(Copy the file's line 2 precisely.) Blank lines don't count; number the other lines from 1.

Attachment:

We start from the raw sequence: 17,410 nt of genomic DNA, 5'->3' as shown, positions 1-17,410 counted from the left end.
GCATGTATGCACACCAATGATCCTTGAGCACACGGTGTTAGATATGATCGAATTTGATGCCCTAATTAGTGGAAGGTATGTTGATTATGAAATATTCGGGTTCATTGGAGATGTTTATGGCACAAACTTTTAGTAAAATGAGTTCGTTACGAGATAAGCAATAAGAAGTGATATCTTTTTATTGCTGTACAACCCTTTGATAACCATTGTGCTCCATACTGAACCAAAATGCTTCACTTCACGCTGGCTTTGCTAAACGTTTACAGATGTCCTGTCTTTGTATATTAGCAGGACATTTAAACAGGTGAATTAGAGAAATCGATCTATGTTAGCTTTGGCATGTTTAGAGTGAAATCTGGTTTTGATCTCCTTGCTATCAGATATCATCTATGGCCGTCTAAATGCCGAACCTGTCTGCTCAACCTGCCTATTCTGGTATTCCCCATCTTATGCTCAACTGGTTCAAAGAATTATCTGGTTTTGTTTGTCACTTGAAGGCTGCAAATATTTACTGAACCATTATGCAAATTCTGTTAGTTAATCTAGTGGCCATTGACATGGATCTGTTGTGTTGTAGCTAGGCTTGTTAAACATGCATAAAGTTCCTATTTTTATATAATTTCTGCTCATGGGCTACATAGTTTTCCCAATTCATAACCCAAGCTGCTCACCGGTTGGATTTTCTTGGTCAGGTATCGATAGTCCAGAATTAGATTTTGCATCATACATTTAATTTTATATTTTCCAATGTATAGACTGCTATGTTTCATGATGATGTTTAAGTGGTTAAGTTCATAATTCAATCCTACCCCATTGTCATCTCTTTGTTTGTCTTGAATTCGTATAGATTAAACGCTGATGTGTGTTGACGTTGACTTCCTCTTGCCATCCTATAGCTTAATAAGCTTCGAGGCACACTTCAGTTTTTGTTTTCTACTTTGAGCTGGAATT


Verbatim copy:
GCATGTATGCACACCAATGATCCTTGAGCACACGGTGTTAGATATGATCGAATTTGATGCCCTAATTAGTGGAAGGTATGTTGATTATGAAATATTCGGGTTCATTGGAGATGTTTATGGCACAAACTTTTAGTAAAATGAGTTCGTTACGAGATAAGCAATAAGAAGTGATATCTTTTTATTGCTGTACAACCCTTTGATAACCATTGTGCTCCATACTGAACCAAAATGCTTCACTTCACGCTGGCTTTGCTAAACGTTTACAGATGTCCTGTCTTTGTATATTAGCAGGACATTTAAACAGGTGAATTAGAGAAATCGATCTATGTTAGCTTTGGCATGTTTAGAGTGAAATCTGGTTTTGATCTCCTTGCTATCAGATATCATCTATGGCCGTCTAAATGCCGAACCTGTCTGCTCAACCTGCCTATTCTGGTATTCCCCATCTTATGCTCAACTGGTTCAAAGAATTATCTGGTTTTGTTTGTCACTTGAAGGCTGCAAATATTTACTGAACCATTATGCAAATTCTGTTAGTTAATCTAGTGGCCATTGACATGGATCTGTTGTGTTGTAGCTAGGCTTGTTAAACATGCATAAAGTTCCTATTTTTATATAATTTCTGCTCATGGGCTACATAGTTTTCCCAATTCATAACCCAAGCTGCTCACCGGTTGGATTTTCTTGGTCAGGTATCGATAGTCCAGAATTAGATTTTGCATCATACATTTAATTTTATATTTTCCAATGTATAGACTGCTATGTTTCATGATGATGTTTAAGTGGTTAAGTTCATAATTCAATCCTACCCCATTGTCATCTCTTTGTTTGTCTTGAATTCGTATAGATTAAACGCTGATGTGTGTTGACGTTGACTTCCTCTTGCCATCCTATAGCTTAATAAGCTTCGAGGCACACTTCAGTTTTTGTTTTCTACTTTGAGCTGGAATT